Low-Growing Plants Guide: Border Plants For Your Walkway
Low-Growing Border Plants
There’s no doubt about it: A well-designed border along a walkway or path livens up an otherwise dull space. Typically, most gardeners use low-growing plants to line walkways because if someone accidentally treads off the path, stepping on a short plant is easier to recover from than crashing into a hedge.
Some of these plants will stay put next to the walkway while others will creep over or between the pavers for a softer look.
Assess the Area
Select plants according to sunlight and water needs, just as you would in any other part of your yard, however, if the plants are going to touch the walkway make sure that they are also sensitive to changes in temperature as stone can get very hot and cold.
Most gardeners tend to underestimate the amount of foot traffic the plants might receive, especially if the ground cover is meant to creep between pathway pavers, so though the tendency is to select the plant you like while hoping for the best — try not to do this.
Measure the space to figure out how many plants you need to buy in order to avoid going over budget or planting too far apart.
Think about how much elbow grease you want to put in year-round and if the answer is none, go with evergreen plants.
Does your dog like to lay next to the walkway? Consider these dog-friendly ground covers.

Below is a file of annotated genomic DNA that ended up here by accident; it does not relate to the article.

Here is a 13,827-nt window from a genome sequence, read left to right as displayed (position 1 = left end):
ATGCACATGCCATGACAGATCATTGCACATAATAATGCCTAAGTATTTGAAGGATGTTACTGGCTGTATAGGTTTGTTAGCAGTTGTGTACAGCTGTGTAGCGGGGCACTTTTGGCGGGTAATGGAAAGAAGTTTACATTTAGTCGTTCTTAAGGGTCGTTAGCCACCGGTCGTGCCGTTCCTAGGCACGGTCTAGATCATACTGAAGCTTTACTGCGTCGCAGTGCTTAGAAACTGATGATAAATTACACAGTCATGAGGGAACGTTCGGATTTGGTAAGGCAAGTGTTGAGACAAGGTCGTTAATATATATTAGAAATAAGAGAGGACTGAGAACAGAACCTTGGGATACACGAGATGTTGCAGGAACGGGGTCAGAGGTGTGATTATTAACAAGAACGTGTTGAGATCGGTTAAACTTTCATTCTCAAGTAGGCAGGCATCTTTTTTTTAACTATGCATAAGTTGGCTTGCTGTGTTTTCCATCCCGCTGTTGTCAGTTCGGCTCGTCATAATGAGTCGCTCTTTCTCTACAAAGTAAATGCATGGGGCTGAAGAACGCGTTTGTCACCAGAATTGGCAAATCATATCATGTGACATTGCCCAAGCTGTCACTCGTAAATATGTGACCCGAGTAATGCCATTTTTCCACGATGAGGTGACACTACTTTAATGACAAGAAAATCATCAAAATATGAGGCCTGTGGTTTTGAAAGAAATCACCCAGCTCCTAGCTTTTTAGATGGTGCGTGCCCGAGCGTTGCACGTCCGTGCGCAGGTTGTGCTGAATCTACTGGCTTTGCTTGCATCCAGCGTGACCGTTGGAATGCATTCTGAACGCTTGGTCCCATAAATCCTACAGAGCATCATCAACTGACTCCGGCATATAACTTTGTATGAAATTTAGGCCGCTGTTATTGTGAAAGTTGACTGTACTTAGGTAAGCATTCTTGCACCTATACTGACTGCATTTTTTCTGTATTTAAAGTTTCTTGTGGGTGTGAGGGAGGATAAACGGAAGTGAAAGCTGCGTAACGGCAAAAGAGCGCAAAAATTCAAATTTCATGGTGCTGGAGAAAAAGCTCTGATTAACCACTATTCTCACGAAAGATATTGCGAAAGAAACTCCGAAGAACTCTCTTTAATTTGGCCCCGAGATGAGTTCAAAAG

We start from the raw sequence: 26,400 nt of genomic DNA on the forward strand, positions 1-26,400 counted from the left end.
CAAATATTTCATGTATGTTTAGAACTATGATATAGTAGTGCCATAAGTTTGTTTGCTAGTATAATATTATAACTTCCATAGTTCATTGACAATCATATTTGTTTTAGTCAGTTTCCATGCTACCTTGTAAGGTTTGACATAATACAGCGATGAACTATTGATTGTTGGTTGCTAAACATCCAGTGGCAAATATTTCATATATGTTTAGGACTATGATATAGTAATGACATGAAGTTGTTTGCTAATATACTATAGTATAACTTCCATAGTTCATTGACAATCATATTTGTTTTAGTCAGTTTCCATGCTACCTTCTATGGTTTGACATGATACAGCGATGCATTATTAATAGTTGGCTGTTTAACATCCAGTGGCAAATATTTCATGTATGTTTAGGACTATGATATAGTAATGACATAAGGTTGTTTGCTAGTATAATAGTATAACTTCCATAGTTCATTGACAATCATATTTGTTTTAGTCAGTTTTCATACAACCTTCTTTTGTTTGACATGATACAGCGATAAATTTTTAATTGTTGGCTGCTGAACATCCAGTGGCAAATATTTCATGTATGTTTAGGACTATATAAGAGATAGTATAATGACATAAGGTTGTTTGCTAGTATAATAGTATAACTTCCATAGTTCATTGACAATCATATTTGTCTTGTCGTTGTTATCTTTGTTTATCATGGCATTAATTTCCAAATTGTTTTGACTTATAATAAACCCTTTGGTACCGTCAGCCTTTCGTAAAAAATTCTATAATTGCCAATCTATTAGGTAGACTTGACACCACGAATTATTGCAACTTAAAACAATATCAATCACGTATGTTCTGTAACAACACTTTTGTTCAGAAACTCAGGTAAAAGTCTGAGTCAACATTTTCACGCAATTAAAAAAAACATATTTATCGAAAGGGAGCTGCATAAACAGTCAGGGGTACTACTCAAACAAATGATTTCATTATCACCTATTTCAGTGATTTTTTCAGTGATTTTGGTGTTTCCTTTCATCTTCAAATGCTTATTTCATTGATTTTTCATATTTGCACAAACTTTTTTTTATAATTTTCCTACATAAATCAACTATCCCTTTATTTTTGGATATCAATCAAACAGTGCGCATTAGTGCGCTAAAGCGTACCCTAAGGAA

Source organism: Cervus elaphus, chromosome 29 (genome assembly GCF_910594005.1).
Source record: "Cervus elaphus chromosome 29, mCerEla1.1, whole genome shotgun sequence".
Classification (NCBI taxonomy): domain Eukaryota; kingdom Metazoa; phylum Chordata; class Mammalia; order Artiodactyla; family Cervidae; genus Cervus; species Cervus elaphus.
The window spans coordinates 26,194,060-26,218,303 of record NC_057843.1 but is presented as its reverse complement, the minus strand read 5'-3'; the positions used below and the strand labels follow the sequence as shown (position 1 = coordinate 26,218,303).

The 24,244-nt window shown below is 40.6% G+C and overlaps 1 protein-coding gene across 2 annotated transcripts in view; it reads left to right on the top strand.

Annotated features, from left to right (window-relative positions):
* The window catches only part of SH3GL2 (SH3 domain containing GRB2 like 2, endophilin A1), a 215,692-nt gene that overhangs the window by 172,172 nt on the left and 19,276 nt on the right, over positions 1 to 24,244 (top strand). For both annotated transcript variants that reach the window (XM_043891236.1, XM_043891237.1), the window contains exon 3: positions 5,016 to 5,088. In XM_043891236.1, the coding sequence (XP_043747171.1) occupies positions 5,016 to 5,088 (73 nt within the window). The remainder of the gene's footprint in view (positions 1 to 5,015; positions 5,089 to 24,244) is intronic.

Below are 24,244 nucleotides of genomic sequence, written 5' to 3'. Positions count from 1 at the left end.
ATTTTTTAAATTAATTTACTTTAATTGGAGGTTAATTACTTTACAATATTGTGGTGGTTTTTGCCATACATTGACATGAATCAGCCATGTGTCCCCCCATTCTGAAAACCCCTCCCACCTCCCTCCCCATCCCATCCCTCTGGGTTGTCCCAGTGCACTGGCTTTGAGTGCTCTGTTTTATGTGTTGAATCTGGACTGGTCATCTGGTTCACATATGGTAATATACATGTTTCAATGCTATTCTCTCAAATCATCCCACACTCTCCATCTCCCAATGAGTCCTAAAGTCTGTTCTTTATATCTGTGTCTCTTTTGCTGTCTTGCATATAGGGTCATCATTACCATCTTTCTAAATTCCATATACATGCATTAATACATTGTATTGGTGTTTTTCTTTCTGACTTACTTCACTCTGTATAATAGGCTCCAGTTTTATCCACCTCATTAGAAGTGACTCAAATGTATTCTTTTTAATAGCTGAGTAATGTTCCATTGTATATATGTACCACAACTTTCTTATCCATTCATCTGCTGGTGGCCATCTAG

10 Plants to Use Along Walkways
1. Blue star creeper (pictured above) —
Blue star creeper is semi-evergreen so not a great choice for very cold climates as it will lose its leaves, however, in the summer delicate, star-shaped, light-blue flowers bloom.
It has a soft, lush appearance growing up to a few inches tall but it can take moderate foot traffic which makes it an excellent choice for growing between pavers on walkways.
Grow it in sun or partial sun and transplant if need be.
2. Ornamental thymes —
An easy way to soften the edge of a walkway is to use an ornamental thyme such as wooley thyme, which grows in a dense mat of slightly fuzzy leaves.
Most ornamental thymes flower, adding small specks of color in the summer, and are relatively low-maintenance plants.
They can take some foot traffic (avoid in places with heavy foot traffic) but can also creep onto the walkway so plan enough space.
3. Mondo grass —
If you’re looking for a contemporary-looking border edging that’s popular in modern or zen gardens, try mondo grass, which also comes in a clumping dwarf form.
Black mondo grass adds drastic contrast to otherwise green foliage by growing in round, symmetrical clumps.
Mondo grass does not do well in cold climates, does not need pruning because it grows so slowly and it can be used in place of a traditional lawn.
4. Beach strawberry —
A relative to the beloved edible strawberry plant, this much smaller version has glossy leaves and a tendency to grow well in coastal areas, hence its name.
Pretty white flowers yield red fruit that is sold as a delicacy in South America.
Beach strawberry can take light foot traffic, is hailed as a native water-wise plant for low irrigation needs and sends out runners to sprout new plants.
5. Creeping Jenny —
Creeping Jenny comes in dark green or chartreuse and shoots long, busy stems over walkways to soften the look.